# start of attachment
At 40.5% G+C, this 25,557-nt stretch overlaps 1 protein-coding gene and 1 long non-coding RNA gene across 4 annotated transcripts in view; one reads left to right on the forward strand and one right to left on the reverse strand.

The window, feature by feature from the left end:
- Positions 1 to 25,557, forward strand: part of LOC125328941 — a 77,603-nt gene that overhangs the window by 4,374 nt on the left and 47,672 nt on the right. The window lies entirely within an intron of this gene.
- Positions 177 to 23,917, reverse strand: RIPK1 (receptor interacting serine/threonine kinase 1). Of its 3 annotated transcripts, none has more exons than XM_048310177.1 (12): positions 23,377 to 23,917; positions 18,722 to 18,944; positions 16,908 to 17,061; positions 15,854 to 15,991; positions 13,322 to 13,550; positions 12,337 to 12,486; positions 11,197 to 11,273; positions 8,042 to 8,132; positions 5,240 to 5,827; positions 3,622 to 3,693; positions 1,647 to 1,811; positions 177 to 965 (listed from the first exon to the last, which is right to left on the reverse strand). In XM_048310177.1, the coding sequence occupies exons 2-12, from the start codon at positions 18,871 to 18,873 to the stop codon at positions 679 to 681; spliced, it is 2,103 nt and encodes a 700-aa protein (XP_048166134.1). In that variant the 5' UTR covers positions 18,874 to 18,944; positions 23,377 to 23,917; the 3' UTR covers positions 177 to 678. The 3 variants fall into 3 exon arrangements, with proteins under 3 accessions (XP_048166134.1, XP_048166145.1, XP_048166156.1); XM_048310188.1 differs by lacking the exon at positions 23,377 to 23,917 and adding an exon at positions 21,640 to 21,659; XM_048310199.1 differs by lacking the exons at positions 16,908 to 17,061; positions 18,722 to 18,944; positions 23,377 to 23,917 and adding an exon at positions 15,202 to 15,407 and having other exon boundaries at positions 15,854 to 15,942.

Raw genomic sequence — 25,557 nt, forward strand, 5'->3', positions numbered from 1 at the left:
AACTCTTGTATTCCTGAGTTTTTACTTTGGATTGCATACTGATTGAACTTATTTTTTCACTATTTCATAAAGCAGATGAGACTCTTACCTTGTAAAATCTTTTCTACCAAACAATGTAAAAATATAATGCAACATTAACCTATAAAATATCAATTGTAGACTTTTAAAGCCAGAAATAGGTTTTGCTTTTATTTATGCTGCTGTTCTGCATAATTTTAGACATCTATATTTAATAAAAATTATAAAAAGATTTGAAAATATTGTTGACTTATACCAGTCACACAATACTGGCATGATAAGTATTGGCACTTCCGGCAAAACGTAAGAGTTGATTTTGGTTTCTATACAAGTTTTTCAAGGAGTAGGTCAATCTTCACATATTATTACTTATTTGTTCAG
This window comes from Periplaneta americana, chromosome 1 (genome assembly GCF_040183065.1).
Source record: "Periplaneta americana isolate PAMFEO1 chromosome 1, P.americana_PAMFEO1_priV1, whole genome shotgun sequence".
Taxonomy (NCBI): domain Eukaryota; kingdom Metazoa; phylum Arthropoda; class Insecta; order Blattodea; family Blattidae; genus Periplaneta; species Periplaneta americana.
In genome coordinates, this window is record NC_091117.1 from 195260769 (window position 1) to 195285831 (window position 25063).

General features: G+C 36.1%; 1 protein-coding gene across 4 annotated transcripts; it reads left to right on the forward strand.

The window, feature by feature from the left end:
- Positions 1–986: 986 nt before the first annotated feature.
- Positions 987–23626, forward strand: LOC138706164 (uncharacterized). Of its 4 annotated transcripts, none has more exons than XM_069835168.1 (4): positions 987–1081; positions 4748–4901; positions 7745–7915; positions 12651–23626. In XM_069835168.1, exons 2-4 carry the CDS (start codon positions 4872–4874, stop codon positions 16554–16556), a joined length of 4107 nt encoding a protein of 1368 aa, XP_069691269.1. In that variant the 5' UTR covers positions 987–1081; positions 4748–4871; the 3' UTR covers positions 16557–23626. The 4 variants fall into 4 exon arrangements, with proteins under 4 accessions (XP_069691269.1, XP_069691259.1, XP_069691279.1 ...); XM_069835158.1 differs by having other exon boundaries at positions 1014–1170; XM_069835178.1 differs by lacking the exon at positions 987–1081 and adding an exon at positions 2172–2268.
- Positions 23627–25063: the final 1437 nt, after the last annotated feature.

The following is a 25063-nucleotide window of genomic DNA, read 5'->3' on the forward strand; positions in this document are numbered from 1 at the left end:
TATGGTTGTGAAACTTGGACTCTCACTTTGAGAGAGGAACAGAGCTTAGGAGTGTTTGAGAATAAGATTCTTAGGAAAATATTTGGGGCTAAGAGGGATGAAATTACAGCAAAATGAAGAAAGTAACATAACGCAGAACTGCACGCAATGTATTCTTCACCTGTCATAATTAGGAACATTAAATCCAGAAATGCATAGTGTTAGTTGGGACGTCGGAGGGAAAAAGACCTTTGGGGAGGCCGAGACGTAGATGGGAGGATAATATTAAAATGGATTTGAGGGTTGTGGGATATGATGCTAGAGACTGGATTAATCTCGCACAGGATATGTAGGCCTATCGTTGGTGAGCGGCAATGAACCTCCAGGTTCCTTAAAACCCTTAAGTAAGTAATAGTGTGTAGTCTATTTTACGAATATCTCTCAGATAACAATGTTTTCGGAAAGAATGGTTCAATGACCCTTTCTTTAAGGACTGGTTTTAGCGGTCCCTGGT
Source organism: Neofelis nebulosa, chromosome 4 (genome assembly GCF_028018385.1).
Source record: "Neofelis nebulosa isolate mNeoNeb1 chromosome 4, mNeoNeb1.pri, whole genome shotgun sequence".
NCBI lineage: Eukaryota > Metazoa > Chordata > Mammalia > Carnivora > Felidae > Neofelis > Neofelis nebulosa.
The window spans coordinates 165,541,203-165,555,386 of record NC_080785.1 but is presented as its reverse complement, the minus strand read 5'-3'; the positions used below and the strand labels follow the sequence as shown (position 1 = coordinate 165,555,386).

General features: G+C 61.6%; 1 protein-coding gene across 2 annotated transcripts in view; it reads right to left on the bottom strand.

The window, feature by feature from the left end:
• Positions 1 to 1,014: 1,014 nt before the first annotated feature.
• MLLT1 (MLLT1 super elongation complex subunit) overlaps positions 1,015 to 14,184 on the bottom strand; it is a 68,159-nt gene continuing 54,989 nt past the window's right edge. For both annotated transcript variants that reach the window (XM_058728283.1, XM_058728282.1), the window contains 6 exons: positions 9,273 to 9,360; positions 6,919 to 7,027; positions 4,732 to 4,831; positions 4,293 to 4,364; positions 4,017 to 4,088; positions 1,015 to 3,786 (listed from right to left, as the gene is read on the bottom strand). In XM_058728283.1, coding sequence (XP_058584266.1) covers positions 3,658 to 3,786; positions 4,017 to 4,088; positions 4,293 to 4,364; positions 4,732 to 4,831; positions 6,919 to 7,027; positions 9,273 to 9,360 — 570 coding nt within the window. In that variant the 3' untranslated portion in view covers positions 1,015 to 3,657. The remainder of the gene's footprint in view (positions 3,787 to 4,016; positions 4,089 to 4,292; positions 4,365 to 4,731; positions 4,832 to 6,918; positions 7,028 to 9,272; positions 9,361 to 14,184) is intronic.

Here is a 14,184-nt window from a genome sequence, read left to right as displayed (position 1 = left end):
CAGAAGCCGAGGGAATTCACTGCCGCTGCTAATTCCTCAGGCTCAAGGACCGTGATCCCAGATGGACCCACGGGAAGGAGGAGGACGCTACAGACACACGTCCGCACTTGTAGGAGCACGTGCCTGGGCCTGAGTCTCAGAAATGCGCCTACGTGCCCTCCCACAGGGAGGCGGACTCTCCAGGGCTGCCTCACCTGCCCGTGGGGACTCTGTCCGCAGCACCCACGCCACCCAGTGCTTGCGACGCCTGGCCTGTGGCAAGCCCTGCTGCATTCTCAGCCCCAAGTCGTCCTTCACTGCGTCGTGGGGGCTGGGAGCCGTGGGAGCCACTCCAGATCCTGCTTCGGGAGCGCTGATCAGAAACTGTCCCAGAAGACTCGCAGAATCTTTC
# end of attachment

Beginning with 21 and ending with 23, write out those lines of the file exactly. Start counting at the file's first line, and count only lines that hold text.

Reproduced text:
The window spans coordinates 165,541,203-165,555,386 of record NC_080785.1 but is presented as its reverse complement, the minus strand read 5'-3'; the positions used below and the strand labels follow the sequence as shown (position 1 = coordinate 165,555,386).

General features: G+C 61.6%; 1 protein-coding gene across 2 annotated transcripts in view; it reads right to left on the bottom strand.

The window, feature by feature from the left end: